Facing the Challenge of Stalled Growth
Jan 24, 2019
Steve McKee, a columnist for BusinessWeek.com and president and co-founder of McKee Wallwork Cleveland Advertising, is knowledgeable about growth stalls. His knowledge comes from real-life experience—he lived through one. Due to interest from other executives, McKee wrote a book When Growth Stalls: How It Happens, Why You’re Stuck & What to Do About It. In an interview, he discussed what he had learned.
As McKee explained, the company for which he worked had been a very fast startup. In its first year, it made the Inc. 500 list of the fastest growing private companies in America. Subsequently, the company drifted with no rational explanation. “Today we look at the economy and where it’s at, and we can blame corporate problems on it. At that time,” he said, “we couldn’t.”
So the company undertook a marketing research study to find the answers to the problem and, as he told us, “the results were really revealing. The study showed, first, that the company wasn’t alone—about one in five companies named in the Inc. list had stalled thereafter. This helped to take some of the psychological burden of stalled growth off the company’s leadership. Second, the study showed there were external dynamics that hindered growth—problems like those we’re experiencing now—but, more important, there were issues inside and they truly counted.”
McKee added, “As our mother always said, it’s what’s inside that counts.”
According to McKee, “Companies change inside or manifestations of things that were there but dormant arise when growth stalls, and that’s what tends to keep companies down.”
The external factors—“market tectonics,” McKee called them—are the economy, changing industry dynamics, like a new technology or product introduction, and competition. “Every organization faces all three during the course of its lifetime,” said McKee. “Some cope with them better than others, and the reason is their internal health, which is dependent on four internal factors: lack of consensus within the management team, a loss of focus in the marketplace, loss of nerve, and marketing inconsistency. Together, they create a vicious cycle that can really keep companies down.”
As McKee explained, all are important but lack of consensus may be the most critical. ‘If the Armed services and all the members thereof don’t have consensus about a mission—what they’re trying to accomplish and when—you’re going to have carnage on the battlefield. The same thing is true in business. You need to have consensus about the situation you’re facing, what you’re trying to accomplish, what the company is about, and how the company is going to get there. When growth stalls, disagreements that probably were there all along begin to rise to the surface and emotions start to fray because everyone is worried about the company.”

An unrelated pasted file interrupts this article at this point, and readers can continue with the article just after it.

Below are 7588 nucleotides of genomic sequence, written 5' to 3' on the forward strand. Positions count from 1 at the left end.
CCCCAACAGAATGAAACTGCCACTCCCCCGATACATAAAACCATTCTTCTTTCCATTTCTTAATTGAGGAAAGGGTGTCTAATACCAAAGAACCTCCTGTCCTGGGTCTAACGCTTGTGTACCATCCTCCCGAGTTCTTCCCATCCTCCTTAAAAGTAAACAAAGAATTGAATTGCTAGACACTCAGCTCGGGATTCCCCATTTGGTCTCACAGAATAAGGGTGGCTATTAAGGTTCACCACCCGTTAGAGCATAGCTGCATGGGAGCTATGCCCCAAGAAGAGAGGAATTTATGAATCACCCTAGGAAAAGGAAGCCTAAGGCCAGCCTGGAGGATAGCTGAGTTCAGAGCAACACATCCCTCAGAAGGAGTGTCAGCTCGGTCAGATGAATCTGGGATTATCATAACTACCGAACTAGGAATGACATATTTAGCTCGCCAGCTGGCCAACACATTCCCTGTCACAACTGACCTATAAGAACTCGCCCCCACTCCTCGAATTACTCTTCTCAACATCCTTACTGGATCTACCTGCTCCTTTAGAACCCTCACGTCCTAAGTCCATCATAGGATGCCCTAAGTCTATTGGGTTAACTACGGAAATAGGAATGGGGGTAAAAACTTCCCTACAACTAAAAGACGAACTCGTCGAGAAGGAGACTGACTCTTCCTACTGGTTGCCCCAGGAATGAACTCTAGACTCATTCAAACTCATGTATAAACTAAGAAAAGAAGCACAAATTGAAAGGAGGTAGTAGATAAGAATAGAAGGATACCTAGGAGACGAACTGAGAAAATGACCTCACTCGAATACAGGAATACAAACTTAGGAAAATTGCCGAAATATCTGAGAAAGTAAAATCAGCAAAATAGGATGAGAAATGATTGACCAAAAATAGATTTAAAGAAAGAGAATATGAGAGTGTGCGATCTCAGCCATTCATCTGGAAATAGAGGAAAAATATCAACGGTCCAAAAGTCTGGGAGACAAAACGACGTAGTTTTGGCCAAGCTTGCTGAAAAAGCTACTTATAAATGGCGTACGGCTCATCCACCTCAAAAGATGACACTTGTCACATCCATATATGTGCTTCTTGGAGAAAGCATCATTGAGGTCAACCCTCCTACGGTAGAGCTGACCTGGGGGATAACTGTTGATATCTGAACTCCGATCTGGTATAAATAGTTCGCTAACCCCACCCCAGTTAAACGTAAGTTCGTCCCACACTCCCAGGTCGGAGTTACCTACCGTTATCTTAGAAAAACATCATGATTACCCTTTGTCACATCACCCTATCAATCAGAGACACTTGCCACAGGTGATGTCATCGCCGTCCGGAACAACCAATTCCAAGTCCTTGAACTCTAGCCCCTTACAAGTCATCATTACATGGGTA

Signs of lack of consensus are subtle—a rolling of the eyes or an avoidance of a meeting, or refusal to lend a hand with a project. But until the problem is addressed, a company can’t get on with things.
What about the other three factors identified by McKee?
As he observed, lack of nerve is especially prevalent due to what is happening with the economy today. “Companies try to reign in spending but they go too far, even cutting marketing or R&D, or innovation. Such actions may not feel harmful at the time, but it does hurt down the road.” Besides hamstringing the organization, such actions may reinforce the consensus problem. McKee said, “As the economy starts to rebound, many companies are going to assume that their fortunes will rise. But because of these internal dynamics, they may continue in their stall, unaware of what really hit them.”
Lack of focus, said McKee, is a double-edged sword. “Sometimes companies stall because they lost their focus in good times. They think that they’re so successful in one industry that they can extend their brand to other industries. Then, when hit with a market tectonic,” he explained, “the house of cards collapses.” Thereafter, the company’s managers start chasing customers or chasing revenue that in good times they wouldn’t be after, thereby diluting the focus of the organization to the point where its edges become dull and people can’t really tell what it’s about.”
McKee explained how lack of consensus, nerve, and focus can all happen at one time and thereby cause marketing inconsistencies.
What should executives do about these internal problems? According to McKee, companies have to recognize their existence, which takes a certain amount of emotional intelligence. “To begin with,” he said, “organizations have to address the consensus issue. Until management has reached consensus about what to do, there is no use in trying to solve the other internal problems.” The external problems can be quickly diagnosed but the strategic response to these is where the disagreements arise. “If you can form a consensus about what the company is really facing and what its short-term objectives are, the company has the foundation on which it can begin growing again.
This isn’t as simple as it sounds. McKee’s firm consults on the question, and he’s found that lack of consensus can cause a company to drift for some time because nobody puts a label on it. In a down economy, executives and managers bring financial worries with them into a management meeting. A strategic recommendation that the group might accept in a time of growth might overtly or passive aggressively be vetoed in tough times.” Identification of the four internal factors is like a splash of cold water in the face.